FIGS. 13A and 13B are perspective views showing variations in the shape of the yoke portion 62. FIG. The side surfaces 90a, 90c, and 90d of the yoke portion 62 shown in these drawings are respectively a surface facing the magnet 83a (one side surface in the axial direction), a surface facing the magnet 83c (the other side surface in the radial direction), and a magnet 83d. The opposite surface (the other side surface in the axial direction) is shown.
  FIG. 13A shows an example in which the yoke portion 22 is a columnar body having a shape in which only portions belonging to the side surfaces 90a, 90c, and 90d of the end portion 62a are chamfered. In this example, the magnetic resistance is reduced with respect to the axial magnetic flux entering and exiting the split core 70 through the side surfaces 64a and 64d of the tooth portion 63 and the radial magnetic flux entering and exiting the split core 70 through the side surface 64c of the tooth portion 63. An effect is obtained.
  FIG. 11B shows an example in which the yoke portion 22 is a columnar body having a shape in which each of the side surfaces 90a, 90c, and 90d (excluding the connection portion with the tooth portion 63) is chamfered. Also in this example, the magnetic resistance is reduced with respect to the axial magnetic flux entering and exiting the split core 70 through the side surfaces 64a and 64d of the tooth portion 63 and the radial magnetic flux entering and exiting the split core 70 through the side surface 64c of the tooth portion 63. An effect is obtained.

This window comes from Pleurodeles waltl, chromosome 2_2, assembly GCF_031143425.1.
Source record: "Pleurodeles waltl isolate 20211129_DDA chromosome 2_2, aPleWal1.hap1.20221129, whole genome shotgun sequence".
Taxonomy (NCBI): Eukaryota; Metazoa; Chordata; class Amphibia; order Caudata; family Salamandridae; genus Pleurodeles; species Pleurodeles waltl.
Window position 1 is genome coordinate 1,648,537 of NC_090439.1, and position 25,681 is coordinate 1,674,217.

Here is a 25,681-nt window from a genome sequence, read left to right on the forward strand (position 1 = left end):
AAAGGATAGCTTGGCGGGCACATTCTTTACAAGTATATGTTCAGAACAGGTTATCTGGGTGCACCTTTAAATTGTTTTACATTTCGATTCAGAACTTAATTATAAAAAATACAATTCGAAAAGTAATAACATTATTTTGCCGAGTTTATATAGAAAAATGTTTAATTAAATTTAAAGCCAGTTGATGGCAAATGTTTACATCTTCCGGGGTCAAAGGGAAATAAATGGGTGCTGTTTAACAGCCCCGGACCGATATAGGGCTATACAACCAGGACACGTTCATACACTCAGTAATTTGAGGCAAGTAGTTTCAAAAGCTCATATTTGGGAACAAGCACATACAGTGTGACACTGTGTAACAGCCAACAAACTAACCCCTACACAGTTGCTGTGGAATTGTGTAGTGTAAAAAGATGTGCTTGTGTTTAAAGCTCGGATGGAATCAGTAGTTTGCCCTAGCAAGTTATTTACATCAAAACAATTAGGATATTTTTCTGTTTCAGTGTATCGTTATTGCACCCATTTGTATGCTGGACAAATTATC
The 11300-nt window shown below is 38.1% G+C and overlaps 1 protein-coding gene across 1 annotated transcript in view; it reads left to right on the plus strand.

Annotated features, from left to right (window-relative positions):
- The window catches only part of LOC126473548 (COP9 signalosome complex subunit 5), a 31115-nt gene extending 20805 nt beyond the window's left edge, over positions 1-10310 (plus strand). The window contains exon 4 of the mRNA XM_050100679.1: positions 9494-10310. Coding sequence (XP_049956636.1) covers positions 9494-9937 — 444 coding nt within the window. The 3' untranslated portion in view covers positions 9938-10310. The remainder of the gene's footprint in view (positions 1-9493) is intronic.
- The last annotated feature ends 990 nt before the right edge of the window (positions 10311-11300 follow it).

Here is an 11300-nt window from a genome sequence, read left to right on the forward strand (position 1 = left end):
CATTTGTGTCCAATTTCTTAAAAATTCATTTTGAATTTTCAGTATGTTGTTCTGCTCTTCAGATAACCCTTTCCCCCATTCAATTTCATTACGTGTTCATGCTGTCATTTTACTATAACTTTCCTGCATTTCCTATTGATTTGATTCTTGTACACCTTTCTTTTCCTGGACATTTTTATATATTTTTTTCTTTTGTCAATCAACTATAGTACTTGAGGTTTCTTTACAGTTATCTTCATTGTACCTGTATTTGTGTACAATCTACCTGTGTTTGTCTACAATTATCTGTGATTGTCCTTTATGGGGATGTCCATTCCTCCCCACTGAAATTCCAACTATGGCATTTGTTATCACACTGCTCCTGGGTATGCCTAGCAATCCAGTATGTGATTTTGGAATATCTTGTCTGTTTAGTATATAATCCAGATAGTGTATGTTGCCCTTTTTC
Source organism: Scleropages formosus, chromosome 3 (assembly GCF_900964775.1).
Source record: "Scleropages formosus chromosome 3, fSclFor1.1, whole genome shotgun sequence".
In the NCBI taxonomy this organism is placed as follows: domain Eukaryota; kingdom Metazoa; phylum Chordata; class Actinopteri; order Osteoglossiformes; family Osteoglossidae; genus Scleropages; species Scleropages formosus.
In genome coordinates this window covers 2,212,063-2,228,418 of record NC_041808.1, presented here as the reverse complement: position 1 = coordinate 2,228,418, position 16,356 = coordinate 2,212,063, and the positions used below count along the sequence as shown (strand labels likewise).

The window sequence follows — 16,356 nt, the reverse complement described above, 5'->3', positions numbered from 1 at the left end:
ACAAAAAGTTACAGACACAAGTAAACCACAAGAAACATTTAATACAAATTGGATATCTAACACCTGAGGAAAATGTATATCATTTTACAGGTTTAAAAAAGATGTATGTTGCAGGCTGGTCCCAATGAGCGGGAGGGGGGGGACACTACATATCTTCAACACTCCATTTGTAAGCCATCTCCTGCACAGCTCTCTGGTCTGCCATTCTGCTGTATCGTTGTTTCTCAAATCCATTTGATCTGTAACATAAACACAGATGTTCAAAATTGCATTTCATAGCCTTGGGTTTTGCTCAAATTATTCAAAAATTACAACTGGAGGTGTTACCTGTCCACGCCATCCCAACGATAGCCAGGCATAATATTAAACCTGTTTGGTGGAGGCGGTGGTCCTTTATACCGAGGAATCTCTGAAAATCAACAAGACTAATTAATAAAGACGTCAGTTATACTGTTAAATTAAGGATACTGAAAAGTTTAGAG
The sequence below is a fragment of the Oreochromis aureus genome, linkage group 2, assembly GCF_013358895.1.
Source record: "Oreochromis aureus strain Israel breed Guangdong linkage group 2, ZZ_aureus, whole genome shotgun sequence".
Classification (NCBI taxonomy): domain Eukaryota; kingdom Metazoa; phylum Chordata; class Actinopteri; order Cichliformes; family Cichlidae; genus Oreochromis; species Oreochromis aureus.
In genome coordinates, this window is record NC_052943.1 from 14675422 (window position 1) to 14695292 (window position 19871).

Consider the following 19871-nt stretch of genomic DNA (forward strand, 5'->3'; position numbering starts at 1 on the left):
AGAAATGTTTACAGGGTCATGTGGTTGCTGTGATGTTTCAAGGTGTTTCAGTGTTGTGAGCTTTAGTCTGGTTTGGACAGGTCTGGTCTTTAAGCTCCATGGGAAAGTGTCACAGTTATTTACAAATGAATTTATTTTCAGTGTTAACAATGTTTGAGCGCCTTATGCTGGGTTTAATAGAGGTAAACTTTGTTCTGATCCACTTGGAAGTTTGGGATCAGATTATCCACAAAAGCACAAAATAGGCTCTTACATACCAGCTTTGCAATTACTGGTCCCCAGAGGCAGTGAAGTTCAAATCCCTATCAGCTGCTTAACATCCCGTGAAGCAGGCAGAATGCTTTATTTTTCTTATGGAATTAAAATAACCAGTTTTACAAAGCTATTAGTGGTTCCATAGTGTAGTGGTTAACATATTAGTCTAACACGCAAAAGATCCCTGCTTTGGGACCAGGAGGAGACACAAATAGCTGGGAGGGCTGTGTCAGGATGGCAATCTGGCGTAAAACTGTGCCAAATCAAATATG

DESCRIPTION OF SYMBOLS 1 Three-dimensional rotating machine 10 Shaft 11 Rotor 11a Disk-shaped part 11b of a rotor, 11c Cylindrical part 12a, 12b, 12c Rotor stator core opposing surface 13a-13c Magnet 20 Base 20a Base cylindrical part 21 Stator core 22 Yoke part 22a End portion 23 Teeth portion 23a Upper projection portion 23b Inner projection portion 23c Outer projection portion 23d Lower projection portion 23bf, 23cf Hook portion 24a Upper projection upper surface 24b Inner projection inner peripheral surface 24c Outer projection outer peripheral surface 24e One side surface 24f in the circumferential direction The other side surface 25 in the circumferential direction 25 Coil 26 Recess 30 Split core 40 Bearing